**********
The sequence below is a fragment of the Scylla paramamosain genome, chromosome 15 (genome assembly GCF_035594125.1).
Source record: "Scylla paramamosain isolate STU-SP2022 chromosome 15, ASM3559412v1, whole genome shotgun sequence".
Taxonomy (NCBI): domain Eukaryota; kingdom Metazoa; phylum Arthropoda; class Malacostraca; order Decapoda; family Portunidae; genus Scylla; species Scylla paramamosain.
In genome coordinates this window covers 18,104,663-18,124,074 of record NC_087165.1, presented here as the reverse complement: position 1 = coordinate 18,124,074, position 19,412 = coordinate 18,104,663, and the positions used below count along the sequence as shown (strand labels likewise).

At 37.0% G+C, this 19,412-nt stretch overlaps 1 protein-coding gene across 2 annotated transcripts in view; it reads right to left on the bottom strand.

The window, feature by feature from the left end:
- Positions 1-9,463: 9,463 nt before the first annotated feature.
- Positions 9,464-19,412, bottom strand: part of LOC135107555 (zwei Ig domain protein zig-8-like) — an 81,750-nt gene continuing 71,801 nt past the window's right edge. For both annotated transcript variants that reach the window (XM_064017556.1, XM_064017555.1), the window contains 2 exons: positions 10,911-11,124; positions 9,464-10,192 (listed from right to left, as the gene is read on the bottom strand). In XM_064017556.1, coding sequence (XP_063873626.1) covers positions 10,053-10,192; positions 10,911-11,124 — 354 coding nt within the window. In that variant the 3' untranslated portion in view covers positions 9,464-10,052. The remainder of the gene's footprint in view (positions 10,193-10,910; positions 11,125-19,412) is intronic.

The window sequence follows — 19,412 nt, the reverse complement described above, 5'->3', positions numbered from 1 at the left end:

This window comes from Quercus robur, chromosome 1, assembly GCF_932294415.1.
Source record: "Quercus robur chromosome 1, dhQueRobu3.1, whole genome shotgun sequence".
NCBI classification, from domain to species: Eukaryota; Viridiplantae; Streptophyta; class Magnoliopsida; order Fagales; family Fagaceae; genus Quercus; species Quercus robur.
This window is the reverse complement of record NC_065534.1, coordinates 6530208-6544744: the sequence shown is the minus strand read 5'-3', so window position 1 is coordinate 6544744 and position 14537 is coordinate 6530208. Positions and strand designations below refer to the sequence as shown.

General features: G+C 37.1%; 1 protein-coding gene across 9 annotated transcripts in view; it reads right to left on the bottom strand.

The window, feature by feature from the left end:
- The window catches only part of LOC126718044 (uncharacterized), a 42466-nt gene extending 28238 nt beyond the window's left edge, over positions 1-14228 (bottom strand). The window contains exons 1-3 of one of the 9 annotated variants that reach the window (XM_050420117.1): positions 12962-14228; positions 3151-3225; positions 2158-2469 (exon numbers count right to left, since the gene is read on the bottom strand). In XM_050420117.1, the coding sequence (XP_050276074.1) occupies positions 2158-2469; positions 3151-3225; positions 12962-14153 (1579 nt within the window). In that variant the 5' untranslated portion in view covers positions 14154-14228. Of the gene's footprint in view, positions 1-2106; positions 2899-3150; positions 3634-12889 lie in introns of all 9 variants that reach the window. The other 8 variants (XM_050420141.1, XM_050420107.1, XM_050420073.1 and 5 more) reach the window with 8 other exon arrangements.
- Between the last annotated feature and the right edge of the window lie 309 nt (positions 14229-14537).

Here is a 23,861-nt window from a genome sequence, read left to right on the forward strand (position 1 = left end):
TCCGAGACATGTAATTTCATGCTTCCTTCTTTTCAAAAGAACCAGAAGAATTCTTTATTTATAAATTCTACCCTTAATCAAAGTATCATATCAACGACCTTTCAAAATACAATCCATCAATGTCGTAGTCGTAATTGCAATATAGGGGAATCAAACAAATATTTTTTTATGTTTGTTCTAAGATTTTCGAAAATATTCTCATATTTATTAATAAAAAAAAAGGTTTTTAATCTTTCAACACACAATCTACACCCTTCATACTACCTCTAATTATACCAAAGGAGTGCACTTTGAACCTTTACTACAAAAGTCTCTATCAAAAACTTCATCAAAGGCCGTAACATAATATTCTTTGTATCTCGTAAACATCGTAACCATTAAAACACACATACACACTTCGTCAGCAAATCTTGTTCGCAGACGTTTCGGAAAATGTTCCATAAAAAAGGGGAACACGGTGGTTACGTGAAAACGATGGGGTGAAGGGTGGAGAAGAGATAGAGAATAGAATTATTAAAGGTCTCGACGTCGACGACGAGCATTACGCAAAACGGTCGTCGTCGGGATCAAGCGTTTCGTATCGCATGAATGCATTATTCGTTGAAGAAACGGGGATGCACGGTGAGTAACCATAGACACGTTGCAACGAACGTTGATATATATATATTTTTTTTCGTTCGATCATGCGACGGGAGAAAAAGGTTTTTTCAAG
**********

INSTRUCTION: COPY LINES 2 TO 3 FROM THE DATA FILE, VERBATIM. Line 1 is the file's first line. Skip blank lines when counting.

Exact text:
Source record: "Scylla paramamosain isolate STU-SP2022 chromosome 15, ASM3559412v1, whole genome shotgun sequence".
Taxonomy (NCBI): domain Eukaryota; kingdom Metazoa; phylum Arthropoda; class Malacostraca; order Decapoda; family Portunidae; genus Scylla; species Scylla paramamosain.